|You know, the “Hey Ya” guys|
Our good friends over at LA Weekly ran a post today recommending ten rap albums for people whose knowledge of the genre is limited to Kanye West — and only then because Obama called him an asshole for interrupting Taylor Swift's acceptance speech. Naturally, the comments section has exploded with “How could you leave off [insert commenter's favorite album]?” Take a look. What do you think?
By Chaz Kangas
Hip-hop is nearly 40, but many still find this slightly-disorienting world of beats, rhymes and oversize personalities a bit daunting.
So consider this our hip-hop Cliff's notes; here are the albums you should know about if you don't want to look silly at cocktail parties. We're not saying these are necessarily the best rap albums of all time, but rather the most accessible. They're also great for dipping your toes into what has become, perhaps, the most influential genre of pop music of our time.
Let's do this!
The Fix (2002)
Houston rapper Scarface is one of the genre's most important figures, and with The Fix — his big budget Def Jam debut — he delivered an absolute classic. Along with his incredible storytelling and lyricism, he had the ear to select beats from The Neptunes and a young Kanye West as they were gaining momentum.
9) De La Soul
Buhloone Mindstate (1993)
While their debut invented the hip-hop skit and their follow-up was one of the most successful reinventions in music history, De La Soul's third album Buhloone Mindstate is what cemented their legend. The first visage of a group aging gracefully, it introduced the subtle nuances of adulthood without falling into bitter heavy-handedness.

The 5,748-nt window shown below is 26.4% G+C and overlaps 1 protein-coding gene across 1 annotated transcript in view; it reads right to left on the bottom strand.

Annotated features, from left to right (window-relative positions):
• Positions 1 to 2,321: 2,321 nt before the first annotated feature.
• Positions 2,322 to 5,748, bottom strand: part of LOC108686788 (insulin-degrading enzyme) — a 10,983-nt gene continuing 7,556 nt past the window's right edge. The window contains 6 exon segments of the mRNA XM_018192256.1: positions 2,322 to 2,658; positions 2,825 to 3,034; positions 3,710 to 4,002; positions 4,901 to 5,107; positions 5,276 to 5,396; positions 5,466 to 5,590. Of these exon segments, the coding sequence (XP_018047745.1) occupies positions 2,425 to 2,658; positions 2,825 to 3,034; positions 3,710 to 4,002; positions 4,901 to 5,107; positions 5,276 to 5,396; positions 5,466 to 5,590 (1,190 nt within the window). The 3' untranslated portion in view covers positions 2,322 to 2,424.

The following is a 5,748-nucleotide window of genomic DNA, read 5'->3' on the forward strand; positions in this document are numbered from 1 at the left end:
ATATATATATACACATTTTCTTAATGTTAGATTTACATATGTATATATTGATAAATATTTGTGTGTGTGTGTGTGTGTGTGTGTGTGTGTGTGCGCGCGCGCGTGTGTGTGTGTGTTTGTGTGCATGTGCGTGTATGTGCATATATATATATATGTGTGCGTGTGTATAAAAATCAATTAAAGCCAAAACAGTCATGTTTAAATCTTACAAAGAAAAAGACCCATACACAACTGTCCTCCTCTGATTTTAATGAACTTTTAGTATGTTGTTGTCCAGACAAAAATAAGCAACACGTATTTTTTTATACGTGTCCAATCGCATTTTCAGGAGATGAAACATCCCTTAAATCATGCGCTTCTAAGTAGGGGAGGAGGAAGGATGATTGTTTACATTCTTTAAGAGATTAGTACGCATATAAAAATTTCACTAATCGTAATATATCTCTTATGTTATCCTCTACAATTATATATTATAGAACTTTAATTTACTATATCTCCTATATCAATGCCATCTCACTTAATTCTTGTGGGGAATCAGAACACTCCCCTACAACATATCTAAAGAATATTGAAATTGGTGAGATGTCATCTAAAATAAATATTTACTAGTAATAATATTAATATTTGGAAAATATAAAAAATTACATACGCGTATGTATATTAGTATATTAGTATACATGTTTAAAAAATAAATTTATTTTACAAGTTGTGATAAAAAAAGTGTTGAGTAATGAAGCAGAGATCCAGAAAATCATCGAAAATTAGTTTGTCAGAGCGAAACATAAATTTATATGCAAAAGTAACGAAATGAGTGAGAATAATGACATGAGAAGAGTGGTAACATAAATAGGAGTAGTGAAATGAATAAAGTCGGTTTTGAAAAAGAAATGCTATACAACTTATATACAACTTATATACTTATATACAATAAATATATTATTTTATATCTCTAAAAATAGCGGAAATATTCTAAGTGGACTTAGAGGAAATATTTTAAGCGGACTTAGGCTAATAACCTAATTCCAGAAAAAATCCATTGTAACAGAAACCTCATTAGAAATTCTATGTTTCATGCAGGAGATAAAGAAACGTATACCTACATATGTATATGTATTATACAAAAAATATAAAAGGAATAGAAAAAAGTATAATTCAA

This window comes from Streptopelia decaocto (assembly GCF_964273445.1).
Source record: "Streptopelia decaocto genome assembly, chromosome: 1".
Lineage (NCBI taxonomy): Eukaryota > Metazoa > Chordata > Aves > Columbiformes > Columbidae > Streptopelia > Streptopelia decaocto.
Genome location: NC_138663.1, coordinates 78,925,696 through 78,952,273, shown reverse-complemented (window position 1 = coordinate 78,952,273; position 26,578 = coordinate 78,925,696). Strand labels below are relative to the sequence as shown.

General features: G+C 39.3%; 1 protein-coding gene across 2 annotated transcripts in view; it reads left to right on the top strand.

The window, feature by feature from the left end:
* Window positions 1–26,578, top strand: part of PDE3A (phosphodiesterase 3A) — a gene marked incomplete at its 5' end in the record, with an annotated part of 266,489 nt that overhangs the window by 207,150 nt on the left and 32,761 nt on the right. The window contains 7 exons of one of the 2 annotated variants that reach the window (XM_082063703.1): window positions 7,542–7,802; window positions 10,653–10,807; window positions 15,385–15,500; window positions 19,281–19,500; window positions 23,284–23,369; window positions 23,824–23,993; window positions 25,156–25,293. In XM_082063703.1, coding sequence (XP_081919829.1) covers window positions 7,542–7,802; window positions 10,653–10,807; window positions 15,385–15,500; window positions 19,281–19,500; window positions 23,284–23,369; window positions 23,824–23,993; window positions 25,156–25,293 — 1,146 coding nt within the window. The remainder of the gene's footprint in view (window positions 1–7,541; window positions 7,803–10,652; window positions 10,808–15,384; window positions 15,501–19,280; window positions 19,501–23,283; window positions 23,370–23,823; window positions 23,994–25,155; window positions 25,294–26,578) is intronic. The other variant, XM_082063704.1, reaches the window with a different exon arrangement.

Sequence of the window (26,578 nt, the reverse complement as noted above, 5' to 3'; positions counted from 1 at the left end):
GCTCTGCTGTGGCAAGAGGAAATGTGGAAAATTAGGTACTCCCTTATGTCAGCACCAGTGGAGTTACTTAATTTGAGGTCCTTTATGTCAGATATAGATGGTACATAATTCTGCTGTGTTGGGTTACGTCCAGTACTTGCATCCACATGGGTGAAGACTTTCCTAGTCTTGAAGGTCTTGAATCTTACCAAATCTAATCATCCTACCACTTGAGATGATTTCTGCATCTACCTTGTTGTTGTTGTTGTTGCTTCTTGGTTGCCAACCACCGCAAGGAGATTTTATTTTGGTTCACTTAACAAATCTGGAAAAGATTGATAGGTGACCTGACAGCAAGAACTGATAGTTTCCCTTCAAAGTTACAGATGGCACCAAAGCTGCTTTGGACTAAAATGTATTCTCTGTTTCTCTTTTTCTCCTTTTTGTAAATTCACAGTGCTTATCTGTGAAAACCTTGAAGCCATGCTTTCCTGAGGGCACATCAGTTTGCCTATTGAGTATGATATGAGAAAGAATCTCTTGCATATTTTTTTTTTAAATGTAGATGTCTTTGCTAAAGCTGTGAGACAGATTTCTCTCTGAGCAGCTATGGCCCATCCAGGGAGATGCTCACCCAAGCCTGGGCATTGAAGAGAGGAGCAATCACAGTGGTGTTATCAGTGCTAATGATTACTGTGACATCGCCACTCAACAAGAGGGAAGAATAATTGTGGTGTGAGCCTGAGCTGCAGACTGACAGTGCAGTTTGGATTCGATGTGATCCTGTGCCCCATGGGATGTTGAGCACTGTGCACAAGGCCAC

The Dynasty: Roc La Familia (2000)
The album falling between Jay-Z's greatest album-length performance (Volume 3…The Life and Times of S. Carter) and his most critically acclaimed work (The Blueprint), The Dynasty: Roc La Familia is the first time where street Jay and songwriter critic darling Jay intersected, making for a great introductory outing.
While the east and west coasts dominated rap, the south was sharpening its creative edges. Atlanta's Outkast had been making quantum leaps with each release, eventually resulting in Aquemini, a bold tour-de-force from a rap duo who were different from each other, different from the mainstream, and uniquely southern.
To read the rest of the list and jump in the lively discussion going on in the comments' section, go to this post on West Coast Sound.